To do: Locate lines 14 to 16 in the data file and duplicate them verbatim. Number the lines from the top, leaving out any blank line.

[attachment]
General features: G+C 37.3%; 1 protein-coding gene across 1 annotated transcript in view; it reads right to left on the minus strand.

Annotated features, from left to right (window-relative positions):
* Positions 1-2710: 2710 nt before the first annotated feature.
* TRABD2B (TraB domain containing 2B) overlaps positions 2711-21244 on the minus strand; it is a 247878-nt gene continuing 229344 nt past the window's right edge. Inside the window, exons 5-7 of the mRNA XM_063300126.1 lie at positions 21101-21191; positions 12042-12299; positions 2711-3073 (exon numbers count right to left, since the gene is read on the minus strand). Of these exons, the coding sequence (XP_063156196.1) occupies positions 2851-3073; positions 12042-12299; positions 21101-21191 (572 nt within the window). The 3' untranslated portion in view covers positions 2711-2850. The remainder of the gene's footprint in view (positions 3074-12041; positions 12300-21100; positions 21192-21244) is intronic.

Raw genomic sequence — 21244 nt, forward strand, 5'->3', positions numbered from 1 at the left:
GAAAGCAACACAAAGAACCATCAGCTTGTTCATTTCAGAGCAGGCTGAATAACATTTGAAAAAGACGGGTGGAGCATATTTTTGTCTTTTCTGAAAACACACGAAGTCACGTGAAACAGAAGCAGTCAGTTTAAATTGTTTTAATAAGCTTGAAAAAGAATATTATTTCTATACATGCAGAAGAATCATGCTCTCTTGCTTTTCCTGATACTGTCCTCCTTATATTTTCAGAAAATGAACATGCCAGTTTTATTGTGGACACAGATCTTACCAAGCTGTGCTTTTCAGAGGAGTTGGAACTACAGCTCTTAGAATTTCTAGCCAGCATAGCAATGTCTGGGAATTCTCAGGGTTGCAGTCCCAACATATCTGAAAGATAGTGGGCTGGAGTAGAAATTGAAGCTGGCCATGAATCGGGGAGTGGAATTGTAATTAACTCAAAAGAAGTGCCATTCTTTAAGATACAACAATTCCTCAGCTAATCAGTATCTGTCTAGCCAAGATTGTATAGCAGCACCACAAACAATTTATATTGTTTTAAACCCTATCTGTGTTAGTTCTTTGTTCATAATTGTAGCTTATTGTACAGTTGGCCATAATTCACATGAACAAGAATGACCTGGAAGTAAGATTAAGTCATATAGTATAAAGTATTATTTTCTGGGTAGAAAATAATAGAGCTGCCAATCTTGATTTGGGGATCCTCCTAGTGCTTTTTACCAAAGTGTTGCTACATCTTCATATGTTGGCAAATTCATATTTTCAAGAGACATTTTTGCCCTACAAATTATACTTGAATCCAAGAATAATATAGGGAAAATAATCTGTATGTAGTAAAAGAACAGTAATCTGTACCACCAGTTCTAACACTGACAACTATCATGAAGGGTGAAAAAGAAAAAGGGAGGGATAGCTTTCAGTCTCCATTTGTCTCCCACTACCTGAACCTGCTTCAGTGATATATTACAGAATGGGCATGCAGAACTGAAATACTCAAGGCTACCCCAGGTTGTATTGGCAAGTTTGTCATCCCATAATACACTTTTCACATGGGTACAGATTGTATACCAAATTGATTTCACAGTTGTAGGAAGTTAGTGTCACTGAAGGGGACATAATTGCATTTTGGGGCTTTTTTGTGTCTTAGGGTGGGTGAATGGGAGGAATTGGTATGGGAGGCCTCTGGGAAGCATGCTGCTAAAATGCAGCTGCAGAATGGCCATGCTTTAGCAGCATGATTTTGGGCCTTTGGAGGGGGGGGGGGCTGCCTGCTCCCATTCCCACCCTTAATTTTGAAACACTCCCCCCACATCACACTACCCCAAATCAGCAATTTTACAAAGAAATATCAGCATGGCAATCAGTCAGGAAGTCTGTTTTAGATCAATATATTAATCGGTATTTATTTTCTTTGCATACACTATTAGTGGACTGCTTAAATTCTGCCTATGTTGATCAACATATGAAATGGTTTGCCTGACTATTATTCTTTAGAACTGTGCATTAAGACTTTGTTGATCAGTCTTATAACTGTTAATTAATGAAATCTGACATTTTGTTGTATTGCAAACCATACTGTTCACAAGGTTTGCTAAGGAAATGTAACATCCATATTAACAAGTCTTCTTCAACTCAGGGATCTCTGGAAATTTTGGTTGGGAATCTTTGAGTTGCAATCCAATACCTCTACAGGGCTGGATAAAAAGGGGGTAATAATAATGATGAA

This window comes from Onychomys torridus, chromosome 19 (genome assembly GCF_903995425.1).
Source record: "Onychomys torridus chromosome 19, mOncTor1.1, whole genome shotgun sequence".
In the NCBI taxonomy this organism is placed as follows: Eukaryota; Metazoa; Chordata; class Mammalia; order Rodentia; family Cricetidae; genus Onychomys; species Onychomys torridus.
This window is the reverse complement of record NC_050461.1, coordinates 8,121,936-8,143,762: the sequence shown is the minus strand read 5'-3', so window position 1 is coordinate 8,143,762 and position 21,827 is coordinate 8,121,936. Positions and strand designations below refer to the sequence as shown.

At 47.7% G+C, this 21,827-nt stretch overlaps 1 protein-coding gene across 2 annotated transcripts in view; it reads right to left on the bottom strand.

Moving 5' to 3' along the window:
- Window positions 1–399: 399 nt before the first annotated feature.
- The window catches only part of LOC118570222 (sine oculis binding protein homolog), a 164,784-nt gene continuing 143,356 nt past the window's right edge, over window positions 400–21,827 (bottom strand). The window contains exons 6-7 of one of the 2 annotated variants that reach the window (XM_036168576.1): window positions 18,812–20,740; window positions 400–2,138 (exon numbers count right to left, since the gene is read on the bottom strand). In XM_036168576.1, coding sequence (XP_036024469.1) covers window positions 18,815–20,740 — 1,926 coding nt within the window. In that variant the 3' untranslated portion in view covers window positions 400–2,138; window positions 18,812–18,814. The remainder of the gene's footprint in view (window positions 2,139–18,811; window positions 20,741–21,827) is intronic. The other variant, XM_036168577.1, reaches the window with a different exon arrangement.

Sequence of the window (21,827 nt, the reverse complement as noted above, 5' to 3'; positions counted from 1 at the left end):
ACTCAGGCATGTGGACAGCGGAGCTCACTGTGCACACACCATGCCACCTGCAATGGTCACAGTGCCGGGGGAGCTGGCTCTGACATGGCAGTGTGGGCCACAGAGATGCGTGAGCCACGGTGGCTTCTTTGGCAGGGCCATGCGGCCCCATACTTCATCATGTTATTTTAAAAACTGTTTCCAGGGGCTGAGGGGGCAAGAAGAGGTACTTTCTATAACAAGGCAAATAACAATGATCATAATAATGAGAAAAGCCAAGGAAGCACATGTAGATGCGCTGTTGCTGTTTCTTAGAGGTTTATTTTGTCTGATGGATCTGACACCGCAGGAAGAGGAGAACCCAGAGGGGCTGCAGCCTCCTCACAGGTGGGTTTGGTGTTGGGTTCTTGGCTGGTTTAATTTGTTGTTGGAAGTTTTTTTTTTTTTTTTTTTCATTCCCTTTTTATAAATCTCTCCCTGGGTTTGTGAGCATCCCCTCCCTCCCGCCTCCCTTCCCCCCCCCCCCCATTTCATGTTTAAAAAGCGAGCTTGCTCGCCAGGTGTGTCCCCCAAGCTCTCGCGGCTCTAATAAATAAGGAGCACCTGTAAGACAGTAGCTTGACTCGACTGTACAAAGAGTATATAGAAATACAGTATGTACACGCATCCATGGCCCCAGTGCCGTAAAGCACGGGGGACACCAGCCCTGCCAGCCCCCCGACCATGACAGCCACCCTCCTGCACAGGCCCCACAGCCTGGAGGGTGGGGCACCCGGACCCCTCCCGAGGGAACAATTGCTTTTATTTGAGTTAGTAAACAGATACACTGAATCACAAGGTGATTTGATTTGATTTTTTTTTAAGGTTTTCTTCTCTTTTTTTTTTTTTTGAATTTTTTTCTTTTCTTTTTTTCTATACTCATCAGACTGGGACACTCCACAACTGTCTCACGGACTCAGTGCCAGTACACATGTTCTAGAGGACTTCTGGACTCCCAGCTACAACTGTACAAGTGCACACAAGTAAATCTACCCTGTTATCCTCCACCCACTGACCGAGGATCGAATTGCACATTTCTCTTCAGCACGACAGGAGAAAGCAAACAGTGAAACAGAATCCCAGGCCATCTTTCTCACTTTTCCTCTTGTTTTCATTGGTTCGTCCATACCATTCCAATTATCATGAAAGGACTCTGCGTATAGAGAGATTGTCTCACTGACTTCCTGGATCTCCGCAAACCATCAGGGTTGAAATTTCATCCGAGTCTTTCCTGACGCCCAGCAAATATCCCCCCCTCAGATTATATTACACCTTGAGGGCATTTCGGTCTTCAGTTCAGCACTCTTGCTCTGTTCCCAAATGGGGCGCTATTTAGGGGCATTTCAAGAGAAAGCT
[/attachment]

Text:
- The window catches only part of LOC118570222 (sine oculis binding protein homolog), a 164,784-nt gene continuing 143,356 nt past the window's right edge, over window positions 400–21,827 (bottom strand). The window contains exons 6-7 of one of the 2 annotated variants that reach the window (XM_036168576.1): window positions 18,812–20,740; window positions 400–2,138 (exon numbers count right to left, since the gene is read on the bottom strand). In XM_036168576.1, coding sequence (XP_036024469.1) covers window positions 18,815–20,740 — 1,926 coding nt within the window. In that variant the 3' untranslated portion in view covers window positions 400–2,138; window positions 18,812–18,814. The remainder of the gene's footprint in view (window positions 2,139–18,811; window positions 20,741–21,827) is intronic. The other variant, XM_036168577.1, reaches the window with a different exon arrangement.

Sequence of the window (21,827 nt, the reverse complement as noted above, 5' to 3'; positions counted from 1 at the left end):
ACTCAGGCATGTGGACAGCGGAGCTCACTGTGCACACACCATGCCACCTGCAATGGTCACAGTGCCGGGGGAGCTGGCTCTGACATGGCAGTGTGGGCCACAGAGATGCGTGAGCCACGGTGGCTTCTTTGGCAGGGCCATGCGGCCCCATACTTCATCATGTTATTTTAAAAACTGTTTCCAGGGGCTGAGGGGGCAAGAAGAGGTACTTTCTATAACAAGGCAAATAACAATGATCATAATAATGAGAAAAGCCAAGGAAGCACATGTAGATGCGCTGTTGCTGTTTCTTAGAGGTTTATTTTGTCTGATGGATCTGACACCGCAGGAAGAGGAGAACCCAGAGGGGCTGCAGCCTCCTCACAGGTGGGTTTGGTGTTGGGTTCTTGGCTGGTTTAATTTGTTGTTGGAAGTTTTTTTTTTTTTTTTTTTCATTCCCTTTTTATAAATCTCTCCCTGGGTTTGTGAGCATCCCCTCCCTCCCGCCTCCCTTCCCCCCCCCCCCCATTTCATGTTTAAAAAGCGAGCTTGCTCGCCAGGTGTGTCCCCCAAGCTCTCGCGGCTCTAATAAATAAGGAGCACCTGTAAGACAGTAGCTTGACTCGACTGTACAAAGAGTATATAGAAATACAGTATGTACACGCATCCATGGCCCCAGTGCCGTAAAGCACGGGGGACACCAGCCCTGCCAGCCCCCCGACCATGACAGCCACCCTCCTGCACAGGCCCCACAGCCTGGAGGGTGGGGCACCCGGACCCCTCCCGAGGGAACAATTGCTTTTATTTGAGTTAGTAAACAGATACACTGAATCACAAGGTGATTTGATTTGATTTTTTTTTAAGGTTTTCTTCTCTTTTTTTTTTTTTTGAATTTTTTTCTTTTCTTTTTTTCTATACTCATCAGACTGGGACACTCCACAACTGTCTCACGGACTCAGTGCCAGTACACATGTTCTAGAGGACTTCTGGACTCCCAGCTACAACTGTACAAGTGCACACAAGTAAATCTACCCTGTTATCCTCCACCCACTGACCGAGGATCGAATTGCACATTTCTCTTCAGCACGACAGGAGAAAGCAAACAGTGAAACAGAATCCCAGGCCATCTTTCTCACTTTTCCTCTTGTTTTCATTGGTTCGTCCATACCATTCCAATTATCATGAAAGGACTCTGCGTATAGAGAGATTGTCTCACTGACTTCCTGGATCTCCGCAAACCATCAGGGTTGAAATTTCATCCGAGTCTTTCCTGACGCCCAGCAAATATCCCCCCCTCAGATTATATTACACCTTGAGGGCATTTCGGTCTTCAGTTCAGCACTCTTGCTCTGTTCCCAAATGGGGCGCTATTTAGGGGCATTTCAAGAGAAAGCT